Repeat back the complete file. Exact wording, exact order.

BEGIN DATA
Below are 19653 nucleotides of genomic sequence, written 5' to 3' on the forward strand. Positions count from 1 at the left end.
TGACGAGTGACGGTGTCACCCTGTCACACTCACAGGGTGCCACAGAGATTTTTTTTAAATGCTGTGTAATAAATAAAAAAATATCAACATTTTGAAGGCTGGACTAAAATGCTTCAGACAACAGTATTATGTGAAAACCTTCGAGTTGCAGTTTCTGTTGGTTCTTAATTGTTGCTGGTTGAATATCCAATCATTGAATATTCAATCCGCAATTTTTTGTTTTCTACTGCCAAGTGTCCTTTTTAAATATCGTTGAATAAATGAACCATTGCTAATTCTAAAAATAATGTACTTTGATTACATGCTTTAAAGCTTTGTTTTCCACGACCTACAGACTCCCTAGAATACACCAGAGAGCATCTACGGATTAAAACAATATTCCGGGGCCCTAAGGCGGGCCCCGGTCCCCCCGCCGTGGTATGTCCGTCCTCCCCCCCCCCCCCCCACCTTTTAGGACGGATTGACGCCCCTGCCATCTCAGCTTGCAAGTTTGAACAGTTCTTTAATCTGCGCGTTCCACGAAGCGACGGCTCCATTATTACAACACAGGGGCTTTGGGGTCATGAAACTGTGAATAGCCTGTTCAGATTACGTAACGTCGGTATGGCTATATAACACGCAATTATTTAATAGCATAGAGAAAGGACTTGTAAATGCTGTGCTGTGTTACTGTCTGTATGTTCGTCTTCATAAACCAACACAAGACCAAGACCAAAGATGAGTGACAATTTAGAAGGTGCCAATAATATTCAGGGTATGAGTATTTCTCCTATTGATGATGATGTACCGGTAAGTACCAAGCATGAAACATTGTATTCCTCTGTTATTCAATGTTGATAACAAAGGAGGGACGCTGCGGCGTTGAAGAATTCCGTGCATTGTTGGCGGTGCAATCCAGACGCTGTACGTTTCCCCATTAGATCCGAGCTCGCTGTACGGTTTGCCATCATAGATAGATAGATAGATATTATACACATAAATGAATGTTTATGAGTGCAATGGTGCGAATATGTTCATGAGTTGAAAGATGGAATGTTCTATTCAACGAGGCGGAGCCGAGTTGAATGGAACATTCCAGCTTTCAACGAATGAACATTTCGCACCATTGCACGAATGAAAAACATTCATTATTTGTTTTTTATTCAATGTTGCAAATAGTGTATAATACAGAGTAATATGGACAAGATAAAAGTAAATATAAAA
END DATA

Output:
Below are 19653 nucleotides of genomic sequence, written 5' to 3' on the forward strand. Positions count from 1 at the left end.
TGACGAGTGACGGTGTCACCCTGTCACACTCACAGGGTGCCACAGAGATTTTTTTTAAATGCTGTGTAATAAATAAAAAAATATCAACATTTTGAAGGCTGGACTAAAATGCTTCAGACAACAGTATTATGTGAAAACCTTCGAGTTGCAGTTTCTGTTGGTTCTTAATTGTTGCTGGTTGAATATCCAATCATTGAATATTCAATCCGCAATTTTTTGTTTTCTACTGCCAAGTGTCCTTTTTAAATATCGTTGAATAAATGAACCATTGCTAATTCTAAAAATAATGTACTTTGATTACATGCTTTAAAGCTTTGTTTTCCACGACCTACAGACTCCCTAGAATACACCAGAGAGCATCTACGGATTAAAACAATATTCCGGGGCCCTAAGGCGGGCCCCGGTCCCCCCGCCGTGGTATGTCCGTCCTCCCCCCCCCCCCCCCACCTTTTAGGACGGATTGACGCCCCTGCCATCTCAGCTTGCAAGTTTGAACAGTTCTTTAATCTGCGCGTTCCACGAAGCGACGGCTCCATTATTACAACACAGGGGCTTTGGGGTCATGAAACTGTGAATAGCCTGTTCAGATTACGTAACGTCGGTATGGCTATATAACACGCAATTATTTAATAGCATAGAGAAAGGACTTGTAAATGCTGTGCTGTGTTACTGTCTGTATGTTCGTCTTCATAAACCAACACAAGACCAAGACCAAAGATGAGTGACAATTTAGAAGGTGCCAATAATATTCAGGGTATGAGTATTTCTCCTATTGATGATGATGTACCGGTAAGTACCAAGCATGAAACATTGTATTCCTCTGTTATTCAATGTTGATAACAAAGGAGGGACGCTGCGGCGTTGAAGAATTCCGTGCATTGTTGGCGGTGCAATCCAGACGCTGTACGTTTCCCCATTAGATCCGAGCTCGCTGTACGGTTTGCCATCATAGATAGATAGATAGATATTATACACATAAATGAATGTTTATGAGTGCAATGGTGCGAATATGTTCATGAGTTGAAAGATGGAATGTTCTATTCAACGAGGCGGAGCCGAGTTGAATGGAACATTCCAGCTTTCAACGAATGAACATTTCGCACCATTGCACGAATGAAAAACATTCATTATTTGTTTTTTATTCAATGTTGCAAATAGTGTATAATACAGAGTAATATGGACAAGATAAAAGTAAATATAAAA